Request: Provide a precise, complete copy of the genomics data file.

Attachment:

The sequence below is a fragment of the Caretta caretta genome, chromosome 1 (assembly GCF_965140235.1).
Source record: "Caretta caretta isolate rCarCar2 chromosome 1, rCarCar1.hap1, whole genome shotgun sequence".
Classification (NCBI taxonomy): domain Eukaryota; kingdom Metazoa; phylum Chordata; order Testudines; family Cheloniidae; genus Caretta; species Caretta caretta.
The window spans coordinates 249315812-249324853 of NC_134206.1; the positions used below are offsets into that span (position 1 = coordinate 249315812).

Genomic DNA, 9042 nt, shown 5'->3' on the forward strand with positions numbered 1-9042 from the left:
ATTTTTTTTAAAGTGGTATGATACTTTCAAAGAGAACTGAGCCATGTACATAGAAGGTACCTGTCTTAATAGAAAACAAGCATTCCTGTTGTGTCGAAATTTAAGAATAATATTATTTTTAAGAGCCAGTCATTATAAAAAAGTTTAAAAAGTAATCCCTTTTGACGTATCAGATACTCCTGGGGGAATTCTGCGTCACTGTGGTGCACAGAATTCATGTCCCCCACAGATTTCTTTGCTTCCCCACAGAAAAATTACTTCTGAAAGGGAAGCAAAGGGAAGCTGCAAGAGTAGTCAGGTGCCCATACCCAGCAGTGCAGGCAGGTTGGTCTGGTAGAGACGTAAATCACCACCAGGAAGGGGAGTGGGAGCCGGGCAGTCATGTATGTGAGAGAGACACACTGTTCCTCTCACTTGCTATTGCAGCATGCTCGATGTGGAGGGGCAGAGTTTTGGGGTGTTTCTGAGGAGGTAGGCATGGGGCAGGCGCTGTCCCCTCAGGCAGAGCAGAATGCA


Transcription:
The sequence below is a fragment of the Caretta caretta genome, chromosome 1 (assembly GCF_965140235.1).
Source record: "Caretta caretta isolate rCarCar2 chromosome 1, rCarCar1.hap1, whole genome shotgun sequence".
Classification (NCBI taxonomy): domain Eukaryota; kingdom Metazoa; phylum Chordata; order Testudines; family Cheloniidae; genus Caretta; species Caretta caretta.
The window spans coordinates 249315812-249324853 of NC_134206.1; the positions used below are offsets into that span (position 1 = coordinate 249315812).

Genomic DNA, 9042 nt, shown 5'->3' on the forward strand with positions numbered 1-9042 from the left:
ATTTTTTTTAAAGTGGTATGATACTTTCAAAGAGAACTGAGCCATGTACATAGAAGGTACCTGTCTTAATAGAAAACAAGCATTCCTGTTGTGTCGAAATTTAAGAATAATATTATTTTTAAGAGCCAGTCATTATAAAAAAGTTTAAAAAGTAATCCCTTTTGACGTATCAGATACTCCTGGGGGAATTCTGCGTCACTGTGGTGCACAGAATTCATGTCCCCCACAGATTTCTTTGCTTCCCCACAGAAAAATTACTTCTGAAAGGGAAGCAAAGGGAAGCTGCAAGAGTAGTCAGGTGCCCATACCCAGCAGTGCAGGCAGGTTGGTCTGGTAGAGACGTAAATCACCACCAGGAAGGGGAGTGGGAGCCGGGCAGTCATGTATGTGAGAGAGACACACTGTTCCTCTCACTTGCTATTGCAGCATGCTCGATGTGGAGGGGCAGAGTTTTGGGGTGTTTCTGAGGAGGTAGGCATGGGGCAGGCGCTGTCCCCTCAGGCAGAGCAGAATGCA